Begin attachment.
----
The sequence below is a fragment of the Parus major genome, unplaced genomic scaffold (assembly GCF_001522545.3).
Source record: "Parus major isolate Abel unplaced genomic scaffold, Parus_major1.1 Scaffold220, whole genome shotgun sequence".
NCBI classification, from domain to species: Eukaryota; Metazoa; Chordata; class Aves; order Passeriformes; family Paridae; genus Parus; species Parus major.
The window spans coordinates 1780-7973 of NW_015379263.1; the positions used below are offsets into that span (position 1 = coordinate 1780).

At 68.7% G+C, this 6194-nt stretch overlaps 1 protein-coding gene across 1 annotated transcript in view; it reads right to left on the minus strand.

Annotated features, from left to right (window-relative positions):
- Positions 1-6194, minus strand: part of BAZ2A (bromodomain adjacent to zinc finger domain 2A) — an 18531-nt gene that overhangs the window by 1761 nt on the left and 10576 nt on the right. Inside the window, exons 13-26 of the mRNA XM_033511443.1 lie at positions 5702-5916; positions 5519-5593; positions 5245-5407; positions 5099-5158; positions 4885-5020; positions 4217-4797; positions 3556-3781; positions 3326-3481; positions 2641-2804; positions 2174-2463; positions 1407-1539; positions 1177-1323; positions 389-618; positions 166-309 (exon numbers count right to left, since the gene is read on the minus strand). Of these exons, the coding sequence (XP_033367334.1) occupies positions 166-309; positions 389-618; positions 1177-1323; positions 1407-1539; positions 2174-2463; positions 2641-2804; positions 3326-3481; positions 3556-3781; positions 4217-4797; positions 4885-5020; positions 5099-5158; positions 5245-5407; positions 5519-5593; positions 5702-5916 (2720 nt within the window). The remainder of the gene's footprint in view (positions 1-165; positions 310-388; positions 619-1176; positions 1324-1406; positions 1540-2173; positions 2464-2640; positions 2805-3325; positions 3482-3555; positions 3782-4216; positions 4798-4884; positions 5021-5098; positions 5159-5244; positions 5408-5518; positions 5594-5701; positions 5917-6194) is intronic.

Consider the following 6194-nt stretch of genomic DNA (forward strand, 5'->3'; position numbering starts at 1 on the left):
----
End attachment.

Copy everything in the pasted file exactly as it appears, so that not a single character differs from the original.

The sequence below is a fragment of the Parus major genome, unplaced genomic scaffold (assembly GCF_001522545.3).
Source record: "Parus major isolate Abel unplaced genomic scaffold, Parus_major1.1 Scaffold220, whole genome shotgun sequence".
NCBI classification, from domain to species: Eukaryota; Metazoa; Chordata; class Aves; order Passeriformes; family Paridae; genus Parus; species Parus major.
The window spans coordinates 1780-7973 of NW_015379263.1; the positions used below are offsets into that span (position 1 = coordinate 1780).

At 68.7% G+C, this 6194-nt stretch overlaps 1 protein-coding gene across 1 annotated transcript in view; it reads right to left on the minus strand.

Annotated features, from left to right (window-relative positions):
- Positions 1-6194, minus strand: part of BAZ2A (bromodomain adjacent to zinc finger domain 2A) — an 18531-nt gene that overhangs the window by 1761 nt on the left and 10576 nt on the right. Inside the window, exons 13-26 of the mRNA XM_033511443.1 lie at positions 5702-5916; positions 5519-5593; positions 5245-5407; positions 5099-5158; positions 4885-5020; positions 4217-4797; positions 3556-3781; positions 3326-3481; positions 2641-2804; positions 2174-2463; positions 1407-1539; positions 1177-1323; positions 389-618; positions 166-309 (exon numbers count right to left, since the gene is read on the minus strand). Of these exons, the coding sequence (XP_033367334.1) occupies positions 166-309; positions 389-618; positions 1177-1323; positions 1407-1539; positions 2174-2463; positions 2641-2804; positions 3326-3481; positions 3556-3781; positions 4217-4797; positions 4885-5020; positions 5099-5158; positions 5245-5407; positions 5519-5593; positions 5702-5916 (2720 nt within the window). The remainder of the gene's footprint in view (positions 1-165; positions 310-388; positions 619-1176; positions 1324-1406; positions 1540-2173; positions 2464-2640; positions 2805-3325; positions 3482-3555; positions 3782-4216; positions 4798-4884; positions 5021-5098; positions 5159-5244; positions 5408-5518; positions 5594-5701; positions 5917-6194) is intronic.

Consider the following 6194-nt stretch of genomic DNA (forward strand, 5'->3'; position numbering starts at 1 on the left):